This is all pretty depressing but it gets worse. At some point, Google decided to offer SSO to third party sites. But according to the researchers, at this point, the scope still was not being verified. Of course the conclusion is that any service provider who subscribed to this SSO service – and any wayward employee who could get at the tokens – could impersonate any user of the third party service and access their accounts anywhere within the Google ecosystem.
My friends at Google aren’t going to want to be lectured about security and privacy issues – especially by someone from Microsoft. And I want to help, not hinder.
But let’s face it. As an industry we shouldn’t be making the kinds of mistakes we made 15 or 20 years ago. There must be better processes in place. I hope we’ll get to the point where we are all using vetted software frameworks so this kind of do-it-yourself brain surgery doesn’t happen.
Let’s work together to build our systems to protect them from inside jobs. If we all had this as a primary goal, the Google SSO fiasco could not have happened. And as I’ll make clear in an upcoming post, I’m feeling very strongly about this particular issue.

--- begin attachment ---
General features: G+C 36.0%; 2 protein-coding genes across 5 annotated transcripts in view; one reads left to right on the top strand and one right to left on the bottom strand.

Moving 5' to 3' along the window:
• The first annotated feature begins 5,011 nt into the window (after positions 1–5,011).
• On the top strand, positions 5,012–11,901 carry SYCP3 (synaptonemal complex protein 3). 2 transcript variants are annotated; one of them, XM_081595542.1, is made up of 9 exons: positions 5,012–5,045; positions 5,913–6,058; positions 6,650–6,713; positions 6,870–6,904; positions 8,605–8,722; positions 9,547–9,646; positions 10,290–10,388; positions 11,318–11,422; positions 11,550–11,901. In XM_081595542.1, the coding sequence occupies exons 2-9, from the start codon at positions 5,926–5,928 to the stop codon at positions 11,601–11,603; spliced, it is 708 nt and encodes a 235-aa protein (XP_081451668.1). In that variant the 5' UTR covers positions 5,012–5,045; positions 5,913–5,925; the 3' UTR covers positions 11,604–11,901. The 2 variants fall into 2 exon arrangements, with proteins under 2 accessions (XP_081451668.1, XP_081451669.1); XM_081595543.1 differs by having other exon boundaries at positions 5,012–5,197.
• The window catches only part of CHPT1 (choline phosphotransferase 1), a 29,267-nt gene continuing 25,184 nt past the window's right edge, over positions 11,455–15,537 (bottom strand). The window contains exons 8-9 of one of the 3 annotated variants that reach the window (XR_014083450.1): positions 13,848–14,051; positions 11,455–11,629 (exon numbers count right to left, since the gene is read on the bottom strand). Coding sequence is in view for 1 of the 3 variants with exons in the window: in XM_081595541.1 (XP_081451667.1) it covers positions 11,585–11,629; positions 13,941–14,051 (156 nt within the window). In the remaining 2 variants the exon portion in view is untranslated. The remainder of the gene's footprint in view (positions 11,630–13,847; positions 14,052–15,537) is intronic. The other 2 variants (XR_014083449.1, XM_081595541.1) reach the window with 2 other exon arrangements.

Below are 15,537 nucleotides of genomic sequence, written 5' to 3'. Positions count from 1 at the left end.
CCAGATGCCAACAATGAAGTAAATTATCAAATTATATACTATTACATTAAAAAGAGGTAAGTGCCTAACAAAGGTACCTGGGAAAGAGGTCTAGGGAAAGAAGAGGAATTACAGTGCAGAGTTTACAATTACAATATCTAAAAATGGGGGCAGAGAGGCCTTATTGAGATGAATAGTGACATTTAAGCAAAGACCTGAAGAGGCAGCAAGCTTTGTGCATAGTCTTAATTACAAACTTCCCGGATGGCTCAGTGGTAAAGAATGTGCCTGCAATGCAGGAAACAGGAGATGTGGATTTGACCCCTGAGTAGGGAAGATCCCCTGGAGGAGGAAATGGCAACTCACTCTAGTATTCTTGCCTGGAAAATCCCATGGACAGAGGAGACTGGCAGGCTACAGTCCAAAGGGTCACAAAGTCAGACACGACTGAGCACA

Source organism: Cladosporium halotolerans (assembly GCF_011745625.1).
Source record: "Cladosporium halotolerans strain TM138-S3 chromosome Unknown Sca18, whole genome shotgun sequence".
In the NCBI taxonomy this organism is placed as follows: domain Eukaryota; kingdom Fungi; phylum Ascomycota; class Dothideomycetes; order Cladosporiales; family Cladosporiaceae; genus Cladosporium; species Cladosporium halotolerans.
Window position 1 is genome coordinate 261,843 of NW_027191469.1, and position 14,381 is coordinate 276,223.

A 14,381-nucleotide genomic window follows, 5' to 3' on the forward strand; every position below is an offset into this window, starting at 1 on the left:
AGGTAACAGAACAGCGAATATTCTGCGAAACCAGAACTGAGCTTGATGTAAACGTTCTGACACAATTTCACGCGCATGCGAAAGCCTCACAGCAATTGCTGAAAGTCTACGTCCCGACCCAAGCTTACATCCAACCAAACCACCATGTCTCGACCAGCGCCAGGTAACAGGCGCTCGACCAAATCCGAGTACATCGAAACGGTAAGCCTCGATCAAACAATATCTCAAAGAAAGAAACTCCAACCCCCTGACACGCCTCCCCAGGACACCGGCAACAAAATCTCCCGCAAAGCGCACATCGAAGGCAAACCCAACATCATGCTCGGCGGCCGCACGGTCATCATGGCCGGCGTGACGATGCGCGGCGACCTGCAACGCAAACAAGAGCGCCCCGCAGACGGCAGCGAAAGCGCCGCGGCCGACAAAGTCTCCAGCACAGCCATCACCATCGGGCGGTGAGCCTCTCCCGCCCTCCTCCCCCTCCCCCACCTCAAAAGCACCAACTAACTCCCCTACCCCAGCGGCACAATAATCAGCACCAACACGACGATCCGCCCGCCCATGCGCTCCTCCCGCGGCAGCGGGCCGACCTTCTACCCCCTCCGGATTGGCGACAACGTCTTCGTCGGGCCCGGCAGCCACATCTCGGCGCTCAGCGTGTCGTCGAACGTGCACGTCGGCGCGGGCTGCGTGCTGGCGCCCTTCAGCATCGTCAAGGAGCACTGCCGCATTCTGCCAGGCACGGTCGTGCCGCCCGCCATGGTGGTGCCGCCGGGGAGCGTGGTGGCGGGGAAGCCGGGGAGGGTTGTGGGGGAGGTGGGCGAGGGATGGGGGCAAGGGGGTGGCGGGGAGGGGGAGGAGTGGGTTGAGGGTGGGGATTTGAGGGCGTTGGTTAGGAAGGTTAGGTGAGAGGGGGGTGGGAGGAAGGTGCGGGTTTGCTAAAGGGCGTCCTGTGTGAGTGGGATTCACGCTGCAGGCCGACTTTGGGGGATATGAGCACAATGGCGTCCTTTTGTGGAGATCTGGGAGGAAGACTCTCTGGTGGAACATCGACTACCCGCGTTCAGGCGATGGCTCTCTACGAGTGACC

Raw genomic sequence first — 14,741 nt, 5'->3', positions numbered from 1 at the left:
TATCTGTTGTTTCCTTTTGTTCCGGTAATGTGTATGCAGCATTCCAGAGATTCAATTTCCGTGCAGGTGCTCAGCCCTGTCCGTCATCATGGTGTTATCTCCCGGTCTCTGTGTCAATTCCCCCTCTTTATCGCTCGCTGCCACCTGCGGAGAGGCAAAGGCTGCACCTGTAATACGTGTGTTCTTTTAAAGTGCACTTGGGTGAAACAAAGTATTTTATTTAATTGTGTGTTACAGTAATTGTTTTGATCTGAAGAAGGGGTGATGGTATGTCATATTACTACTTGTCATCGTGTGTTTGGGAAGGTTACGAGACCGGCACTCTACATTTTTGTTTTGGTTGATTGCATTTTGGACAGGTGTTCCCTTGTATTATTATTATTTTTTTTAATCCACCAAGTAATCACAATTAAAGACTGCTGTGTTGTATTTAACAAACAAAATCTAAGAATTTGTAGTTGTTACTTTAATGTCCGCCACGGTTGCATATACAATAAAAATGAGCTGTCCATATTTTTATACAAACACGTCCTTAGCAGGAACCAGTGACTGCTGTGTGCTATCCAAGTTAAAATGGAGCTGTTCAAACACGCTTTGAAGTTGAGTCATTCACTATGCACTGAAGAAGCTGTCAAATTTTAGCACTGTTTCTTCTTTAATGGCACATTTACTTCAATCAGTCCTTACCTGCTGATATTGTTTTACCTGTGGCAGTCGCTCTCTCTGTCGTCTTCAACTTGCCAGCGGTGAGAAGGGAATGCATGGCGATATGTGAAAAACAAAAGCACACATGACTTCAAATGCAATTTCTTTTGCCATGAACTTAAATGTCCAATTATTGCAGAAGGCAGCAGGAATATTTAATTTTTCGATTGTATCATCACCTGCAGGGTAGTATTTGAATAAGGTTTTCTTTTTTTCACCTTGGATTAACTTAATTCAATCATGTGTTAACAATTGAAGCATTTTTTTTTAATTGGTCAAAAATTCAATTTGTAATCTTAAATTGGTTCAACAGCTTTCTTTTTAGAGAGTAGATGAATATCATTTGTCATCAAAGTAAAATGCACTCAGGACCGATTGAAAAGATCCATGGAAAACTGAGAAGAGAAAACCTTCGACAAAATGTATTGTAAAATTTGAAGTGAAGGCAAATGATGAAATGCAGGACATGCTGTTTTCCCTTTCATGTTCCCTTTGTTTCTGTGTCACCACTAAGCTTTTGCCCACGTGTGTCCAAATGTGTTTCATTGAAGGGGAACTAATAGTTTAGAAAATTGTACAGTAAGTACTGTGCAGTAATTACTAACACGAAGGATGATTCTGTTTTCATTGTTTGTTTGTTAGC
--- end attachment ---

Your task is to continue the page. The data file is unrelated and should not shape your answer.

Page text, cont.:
Jackson Shaw poses this interesting question:
Could Google’s predilection for those who have just emerged from the fountain of youth have contributed to this SSO “disaster”? Obviously, I don’t know if it is a contributing factor or not but I do wonder.
I wonder too. The irony is that there are any number of SAML experts that Google could have hired to help them and perhaps have avoided this embarrassment.
However I would like to take exception with Connor Cahill’s suggestion that all would be well if Google had just used pseudonymous IDs (such as SAML 2.0 Persistent IDs):
While I agree totally that the intended recipient should have been identified within an <AudienceRestriction> in the SAML assertion (how SAML shows the intended scope of the assertion) the problem would have been moot if Google used good pseudonymous identifiers for its users.
This is a very dangerous suggest as it implies that SAML is not secure enough without pseudonymous identifiers, the use of which makes SAML deployment a lot more complicated. Pseudonymous IDs are for privacy not security. If your system requires them to be secure, you have done something wrong. Period.